We are in the middle of really important social and cultural movements right now—movements that have the power to change our future. These movements are generated and supported by conversations that change how we see the world, ourselves, and each other.
How do we gain interest in what we have to say, and become influential in the workplace, in our business communities and beyond? How can we begin to create the kind of situations and conversations that make a real difference?
Many of us face the challenge of knowing that something else is possible, but not knowing how to implement it. If you find yourself over and over again not making the impact you would like, feeling unheard and unseen, thinking that no one has an interest in what you have to say, or that you have no influence in processes, conversations and decisions – it isn’t necessarily because you lack the ability, it is probably because you have been mistakenly taught about what really creates influence and interest.
People, who create interest and are influential are leaders. This reality tells us that in order to be a leader you must be the advisor; the one in charge of others.
What if leadership is actually something entirely different? What if it has nothing to do with title or status?
Being interesting and influential is not about position, privilege or entitlement, it is about your way of being with people and how you engage with them. It is accessible to everyone who is willing to embody the principles of true leadership. The only barrier to making the impact you desire is your own perspective and judgment. Once you start believing that you can be a leader, your attitude towards the world around you, and your ability to make a difference in it will start to change.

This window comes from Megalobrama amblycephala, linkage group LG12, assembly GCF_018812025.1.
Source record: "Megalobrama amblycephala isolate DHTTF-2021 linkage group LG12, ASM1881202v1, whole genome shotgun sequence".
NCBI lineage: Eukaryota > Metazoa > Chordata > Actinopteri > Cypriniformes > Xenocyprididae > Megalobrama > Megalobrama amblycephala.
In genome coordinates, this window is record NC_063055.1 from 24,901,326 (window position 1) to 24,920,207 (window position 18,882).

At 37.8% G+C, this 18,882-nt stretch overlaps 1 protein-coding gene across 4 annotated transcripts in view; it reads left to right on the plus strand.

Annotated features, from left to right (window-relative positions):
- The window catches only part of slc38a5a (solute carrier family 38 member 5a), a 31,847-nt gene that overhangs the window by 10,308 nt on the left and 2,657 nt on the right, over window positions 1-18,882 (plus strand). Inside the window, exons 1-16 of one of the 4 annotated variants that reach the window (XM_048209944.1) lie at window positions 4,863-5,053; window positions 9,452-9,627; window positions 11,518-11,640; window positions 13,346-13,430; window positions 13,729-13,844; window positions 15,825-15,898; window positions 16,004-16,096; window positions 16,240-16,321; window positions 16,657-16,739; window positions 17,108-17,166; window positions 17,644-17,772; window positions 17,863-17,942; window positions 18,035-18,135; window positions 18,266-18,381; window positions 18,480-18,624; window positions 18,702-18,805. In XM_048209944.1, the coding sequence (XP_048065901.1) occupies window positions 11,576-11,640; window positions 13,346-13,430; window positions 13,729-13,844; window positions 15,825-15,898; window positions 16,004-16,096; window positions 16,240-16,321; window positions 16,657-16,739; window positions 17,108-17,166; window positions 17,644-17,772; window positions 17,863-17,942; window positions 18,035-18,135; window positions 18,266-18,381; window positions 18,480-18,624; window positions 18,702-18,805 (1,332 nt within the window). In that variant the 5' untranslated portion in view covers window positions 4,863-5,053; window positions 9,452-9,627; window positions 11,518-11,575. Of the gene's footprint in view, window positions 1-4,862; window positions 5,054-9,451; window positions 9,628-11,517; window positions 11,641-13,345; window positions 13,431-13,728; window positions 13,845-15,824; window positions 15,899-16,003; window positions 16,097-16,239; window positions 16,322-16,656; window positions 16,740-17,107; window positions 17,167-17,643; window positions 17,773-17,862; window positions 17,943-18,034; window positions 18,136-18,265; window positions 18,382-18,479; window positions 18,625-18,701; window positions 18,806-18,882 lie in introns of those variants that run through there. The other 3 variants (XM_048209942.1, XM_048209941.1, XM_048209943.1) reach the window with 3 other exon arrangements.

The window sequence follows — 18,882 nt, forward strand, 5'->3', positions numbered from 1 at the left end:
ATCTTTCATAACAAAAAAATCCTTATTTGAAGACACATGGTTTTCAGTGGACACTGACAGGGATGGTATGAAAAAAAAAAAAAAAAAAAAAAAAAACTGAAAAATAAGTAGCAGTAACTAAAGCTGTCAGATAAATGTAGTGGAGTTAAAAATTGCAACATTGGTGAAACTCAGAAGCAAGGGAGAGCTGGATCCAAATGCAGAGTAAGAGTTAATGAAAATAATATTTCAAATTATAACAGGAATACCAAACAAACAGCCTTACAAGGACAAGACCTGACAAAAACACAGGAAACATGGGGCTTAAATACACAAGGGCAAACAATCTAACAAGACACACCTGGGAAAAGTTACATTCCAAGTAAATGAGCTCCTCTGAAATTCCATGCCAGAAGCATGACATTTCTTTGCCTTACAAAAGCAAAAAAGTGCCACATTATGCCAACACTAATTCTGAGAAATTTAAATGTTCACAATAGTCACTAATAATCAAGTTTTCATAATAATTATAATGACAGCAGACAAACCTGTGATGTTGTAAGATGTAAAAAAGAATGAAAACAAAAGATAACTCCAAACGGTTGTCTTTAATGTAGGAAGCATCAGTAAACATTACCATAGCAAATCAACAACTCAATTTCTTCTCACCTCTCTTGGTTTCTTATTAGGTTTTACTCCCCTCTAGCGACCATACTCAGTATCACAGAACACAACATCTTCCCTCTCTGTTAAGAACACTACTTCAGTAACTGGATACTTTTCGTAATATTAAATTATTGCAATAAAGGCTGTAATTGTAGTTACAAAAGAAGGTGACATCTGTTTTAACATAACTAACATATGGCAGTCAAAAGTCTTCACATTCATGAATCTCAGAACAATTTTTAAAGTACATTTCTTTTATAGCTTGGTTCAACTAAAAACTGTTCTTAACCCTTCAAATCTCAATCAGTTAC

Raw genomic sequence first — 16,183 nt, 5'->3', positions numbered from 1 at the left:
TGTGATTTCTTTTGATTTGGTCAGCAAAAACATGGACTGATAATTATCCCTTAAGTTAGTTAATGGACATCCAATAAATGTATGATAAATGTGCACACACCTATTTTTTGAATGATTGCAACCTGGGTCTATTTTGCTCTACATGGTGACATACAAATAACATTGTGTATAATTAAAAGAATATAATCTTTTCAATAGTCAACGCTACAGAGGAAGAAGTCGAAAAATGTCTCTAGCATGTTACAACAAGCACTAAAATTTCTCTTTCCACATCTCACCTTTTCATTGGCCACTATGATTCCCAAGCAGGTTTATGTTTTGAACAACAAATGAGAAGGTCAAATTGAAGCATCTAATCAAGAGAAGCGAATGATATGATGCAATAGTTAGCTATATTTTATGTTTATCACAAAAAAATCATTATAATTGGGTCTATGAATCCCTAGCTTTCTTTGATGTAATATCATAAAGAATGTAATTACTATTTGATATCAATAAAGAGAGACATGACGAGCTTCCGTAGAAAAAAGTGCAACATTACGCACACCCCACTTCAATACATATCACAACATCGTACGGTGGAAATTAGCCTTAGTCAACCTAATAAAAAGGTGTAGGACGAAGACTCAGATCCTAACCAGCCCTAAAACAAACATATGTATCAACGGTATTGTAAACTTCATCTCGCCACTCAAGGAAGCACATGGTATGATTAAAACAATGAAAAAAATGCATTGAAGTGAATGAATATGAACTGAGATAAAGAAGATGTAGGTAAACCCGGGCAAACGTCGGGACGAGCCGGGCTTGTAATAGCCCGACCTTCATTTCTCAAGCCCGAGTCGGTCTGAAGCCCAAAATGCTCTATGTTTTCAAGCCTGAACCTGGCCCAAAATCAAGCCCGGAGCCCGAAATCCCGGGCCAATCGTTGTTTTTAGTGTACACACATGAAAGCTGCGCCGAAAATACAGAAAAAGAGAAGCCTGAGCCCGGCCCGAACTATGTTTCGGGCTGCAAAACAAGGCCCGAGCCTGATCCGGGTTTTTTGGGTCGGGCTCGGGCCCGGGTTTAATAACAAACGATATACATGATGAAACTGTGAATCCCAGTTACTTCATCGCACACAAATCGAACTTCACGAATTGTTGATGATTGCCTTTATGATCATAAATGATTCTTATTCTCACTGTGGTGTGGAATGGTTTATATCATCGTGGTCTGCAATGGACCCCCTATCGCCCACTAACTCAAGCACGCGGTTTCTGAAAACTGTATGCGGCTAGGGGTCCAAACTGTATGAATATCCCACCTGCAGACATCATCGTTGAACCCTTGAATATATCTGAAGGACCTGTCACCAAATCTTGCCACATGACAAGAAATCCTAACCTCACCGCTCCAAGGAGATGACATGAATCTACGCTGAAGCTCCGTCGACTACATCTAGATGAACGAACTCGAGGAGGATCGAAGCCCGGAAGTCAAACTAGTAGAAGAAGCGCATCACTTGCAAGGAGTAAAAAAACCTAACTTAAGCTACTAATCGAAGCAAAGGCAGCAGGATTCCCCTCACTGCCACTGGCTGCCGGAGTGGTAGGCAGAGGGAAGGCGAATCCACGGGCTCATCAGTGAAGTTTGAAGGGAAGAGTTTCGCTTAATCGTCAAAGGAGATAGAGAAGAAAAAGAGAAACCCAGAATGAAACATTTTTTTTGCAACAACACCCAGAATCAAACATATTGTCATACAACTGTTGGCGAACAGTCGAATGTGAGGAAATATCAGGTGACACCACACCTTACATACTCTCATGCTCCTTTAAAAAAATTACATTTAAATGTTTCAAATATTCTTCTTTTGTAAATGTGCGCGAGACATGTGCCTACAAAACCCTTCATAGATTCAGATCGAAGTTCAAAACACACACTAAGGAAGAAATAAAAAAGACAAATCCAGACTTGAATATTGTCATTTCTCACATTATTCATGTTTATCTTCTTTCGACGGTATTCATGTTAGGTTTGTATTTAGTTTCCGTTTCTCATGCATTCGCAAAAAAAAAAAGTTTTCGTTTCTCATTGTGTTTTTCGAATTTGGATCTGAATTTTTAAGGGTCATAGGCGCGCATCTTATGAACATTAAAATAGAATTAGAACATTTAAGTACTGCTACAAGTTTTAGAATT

Here are 5 keys to create interest and influence as a leader in business, and beyond:
1. Be interested not interesting
Rather than trying to make an impression by being interesting to others, turn the tables and be interested in what the other person has to say, asking them questions about themselves. This means activating the genuine curiosity within you.
Curious people have better relationships, connect more easily, and enjoy socializing more. In fact, other people are more attracted and feel socially closer to people that show curiosity.
Being interested is more important in cultivating a relationship and maintaining a relationship than being interesting; that’s what gets the dialogue going. It’s the secret juice of generative and productive relationships.
Don’t control the outcome
How often do you go into a conversation or meeting with a particular agenda or result in mind? Having an agenda distracts and takes you away from being present in the moment—it stops you from hearing anything that doesn’t match your idea of how things should go, and you may miss important information between the lines or opportunities to take the conversation in a more innovative direction.
Notice your thoughts before conversations and meetings. Are you expecting a certain outcome? Are you anticipating problems ahead of time?
Would you be willing to let go of all preconceived ideas you have, and be present with the flow of conversation? Ask questions rather than following your expectations. Have curiosity rather than assumption. Approach every situation with fresh eyes, asking: “I wonder what is possible here I haven’t considered?”
It is not wrong to have an agenda or to keep a conversation relevant and on topic. The idea here is to keep open and make sure you are allowing space for new directions and ideas to flow, and not limiting what can occur by functioning from unconscious or unchallenged presumptions.
Ask questions, don’t give answers
Most people build an image that a leader or influencer is someone with all the advice and the answers. In fact, the opposite can be true—you don’t need to have things figured out. The truth is, it is often the person with the great questions that can make the most profound difference. The key to create interest and influence is to ask questions that open up innovation and curiosity in others, such as: